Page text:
Scientists have developed a new massively-parallel approach for manipulating single DNA and protein molecules and studying their interactions under force. The finding appears in the June 2 issue of Biophysical Journal.
The team of researchers from the Rowland Institute at Harvard University claim that their technique, which they call "single molecule centrifugation", offers dramatic improvements in throughput and cost compared with more established techniques.
"By combining a microscope and a centrifuge, forces can be applied to many molecules at once while simultaneously observing their nano-to-microscale motions," explains author Wesley P. Wong, a Principal Investigator at Rowland.
Recent technologies such as optical and magnetic tweezers and the Atomic Force Microscope (AFM) have enabled the mechanical manipulation of single molecules, leading to new insights in biological systems ranging from DNA replication to blood clotting.
However, the tools used to perform these experiments are often expensive and can be tedious and complicated to use, limiting their use among scientists.
The Harvard researchers aimed to solve these problems by developing an instrument they call the Centrifuge Force Microscope (CFM), which uses centrifugal force to manipulate molecules.
Developing the instrument involved miniaturizing a light microscope and safely rotating it at high speeds while maintaining precision and control.
Experiments involve tethering thousands of micron-sized "carrier" particles to a surface and observing their motion as the sample rotates to generate the centrifugal force.
"We're really excited about this new method," says co-author Ken Halvorsen, a postdoctoral fellow. "After doing tedious single-molecule experiments for years, we thought there had to be a better way. Now, instead of doing one experiment thousands of times we can do thousands of experiments at once."
The scientists expect that the relative low cost and simplicity of the method will attract researchers who may be intimidated by the cost and technical skills required for other methods, ultimately enabling new discoveries in both health and basic science research.
The researchers acknowledge support from the Rowland Junior Fellows program at Harvard University.
Michael Patrick Rutter | EurekAlert!
Brought to light – chromobodies reveal changes in endogenous protein concentration in living cells
21.09.2018 | NMI Naturwissenschaftliches und Medizinisches Institut an der Universität Tübingen
A one-way street for salt
21.09.2018 | Julius-Maximilians-Universität Würzburg
The building blocks of matter in our universe were formed in the first 10 microseconds of its existence, according to the currently accepted scientific picture. After the Big Bang about 13.7 billion years ago, matter consisted mainly of quarks and gluons, two types of elementary particles whose interactions are governed by quantum chromodynamics (QCD), the theory of strong interaction. In the early universe, these particles moved (nearly) freely in a quark-gluon plasma.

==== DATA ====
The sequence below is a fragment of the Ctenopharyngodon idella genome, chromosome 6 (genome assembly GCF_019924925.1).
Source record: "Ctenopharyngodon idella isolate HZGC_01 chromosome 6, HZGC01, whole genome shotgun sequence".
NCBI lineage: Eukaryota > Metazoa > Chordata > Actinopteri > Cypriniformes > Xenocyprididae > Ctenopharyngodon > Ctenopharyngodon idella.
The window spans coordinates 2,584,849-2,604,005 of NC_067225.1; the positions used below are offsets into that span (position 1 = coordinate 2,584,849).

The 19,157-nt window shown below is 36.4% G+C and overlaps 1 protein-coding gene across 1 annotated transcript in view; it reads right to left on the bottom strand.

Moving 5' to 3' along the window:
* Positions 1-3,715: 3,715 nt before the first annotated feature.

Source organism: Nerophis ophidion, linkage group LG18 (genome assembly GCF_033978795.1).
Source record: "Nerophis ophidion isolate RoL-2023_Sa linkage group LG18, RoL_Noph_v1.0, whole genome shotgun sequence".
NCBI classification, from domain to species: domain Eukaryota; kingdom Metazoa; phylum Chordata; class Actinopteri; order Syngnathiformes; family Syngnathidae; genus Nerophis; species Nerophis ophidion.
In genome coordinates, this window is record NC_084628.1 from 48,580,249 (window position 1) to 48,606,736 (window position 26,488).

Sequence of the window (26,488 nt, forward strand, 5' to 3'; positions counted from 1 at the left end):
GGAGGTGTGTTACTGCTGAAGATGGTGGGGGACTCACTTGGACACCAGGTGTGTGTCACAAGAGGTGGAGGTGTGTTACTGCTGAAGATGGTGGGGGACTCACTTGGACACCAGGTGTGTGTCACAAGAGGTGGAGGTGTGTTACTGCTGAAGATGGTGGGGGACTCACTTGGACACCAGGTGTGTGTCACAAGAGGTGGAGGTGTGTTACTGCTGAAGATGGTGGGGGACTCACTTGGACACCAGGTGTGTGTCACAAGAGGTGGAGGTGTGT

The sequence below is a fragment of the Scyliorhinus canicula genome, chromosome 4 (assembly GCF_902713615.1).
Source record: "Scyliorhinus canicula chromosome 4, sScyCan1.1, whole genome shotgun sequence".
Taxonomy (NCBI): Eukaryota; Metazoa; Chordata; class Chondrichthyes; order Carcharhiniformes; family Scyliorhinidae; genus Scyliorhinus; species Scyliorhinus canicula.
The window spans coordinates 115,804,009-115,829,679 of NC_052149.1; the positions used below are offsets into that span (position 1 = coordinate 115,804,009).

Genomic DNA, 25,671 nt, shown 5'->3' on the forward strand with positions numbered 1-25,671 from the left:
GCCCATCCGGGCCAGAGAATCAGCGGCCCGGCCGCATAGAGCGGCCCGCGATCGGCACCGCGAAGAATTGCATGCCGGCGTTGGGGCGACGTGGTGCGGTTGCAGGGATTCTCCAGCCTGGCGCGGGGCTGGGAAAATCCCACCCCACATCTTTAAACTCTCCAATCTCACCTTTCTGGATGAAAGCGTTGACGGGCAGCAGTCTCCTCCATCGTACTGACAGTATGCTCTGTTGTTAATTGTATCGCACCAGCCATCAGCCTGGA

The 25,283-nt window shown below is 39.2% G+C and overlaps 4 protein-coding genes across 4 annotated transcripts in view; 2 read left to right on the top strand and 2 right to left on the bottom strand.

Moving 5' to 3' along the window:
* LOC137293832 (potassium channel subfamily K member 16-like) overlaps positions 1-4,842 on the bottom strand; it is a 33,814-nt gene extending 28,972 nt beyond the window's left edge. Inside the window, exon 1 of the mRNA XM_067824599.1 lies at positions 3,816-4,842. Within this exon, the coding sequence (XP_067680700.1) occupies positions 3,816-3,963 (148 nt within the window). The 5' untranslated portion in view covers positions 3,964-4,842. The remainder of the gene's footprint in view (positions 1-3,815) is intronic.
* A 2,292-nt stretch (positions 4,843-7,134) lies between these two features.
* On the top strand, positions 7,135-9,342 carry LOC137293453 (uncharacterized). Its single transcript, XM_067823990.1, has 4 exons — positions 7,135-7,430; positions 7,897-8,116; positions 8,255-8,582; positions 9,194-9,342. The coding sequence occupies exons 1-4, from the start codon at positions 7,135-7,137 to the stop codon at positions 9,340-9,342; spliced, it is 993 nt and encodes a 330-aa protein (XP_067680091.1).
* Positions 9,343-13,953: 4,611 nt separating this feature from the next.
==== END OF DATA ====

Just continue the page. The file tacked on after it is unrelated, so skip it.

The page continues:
This is a joint press release of University Muenster and Heidelberg as well as the GSI Helmholtzzentrum für Schwerionenforschung in Darmstadt.
Then, in a phase transition, they combined and formed hadrons, among them the building blocks of atomic nuclei, protons and neutrons. In the current issue of...
Thin-film solar cells made of crystalline silicon are inexpensive and achieve efficiencies of a good 14 percent. However, they could do even better if their shiny surfaces reflected less light. A team led by Prof. Christiane Becker from the Helmholtz-Zentrum Berlin (HZB) has now patented a sophisticated new solution to this problem.
"It is not enough simply to bring more light into the cell," says Christiane Becker. Such surface structures can even ultimately reduce the efficiency by...
A study in the journal Bulletin of Marine Science describes a new, blood-red species of octocoral found in Panama. The species in the genus Thesea was discovered in the threatened low-light reef environment on Hannibal Bank, 60 kilometers off mainland Pacific Panama, by researchers at the Smithsonian Tropical Research Institute in Panama (STRI) and the Centro de Investigación en Ciencias del Mar y Limnología (CIMAR) at the University of Costa Rica.
Scientists established the new species, Thesea dalioi, by comparing its physical traits, such as branch thickness and the bright red colony color, with the...
Scientists have succeeded in observing the first long-distance transfer of information in a magnetic group of materials known as antiferromagnets.
An international team of researchers has mapped Nemo's genome, providing the research community with an invaluable resource to decode the response of fish to...
21.09.2018 | Event News
03.09.2018 | Event News
27.08.2018 | Event News
21.09.2018 | Physics and Astronomy
21.09.2018 | Life Sciences
21.09.2018 | Event News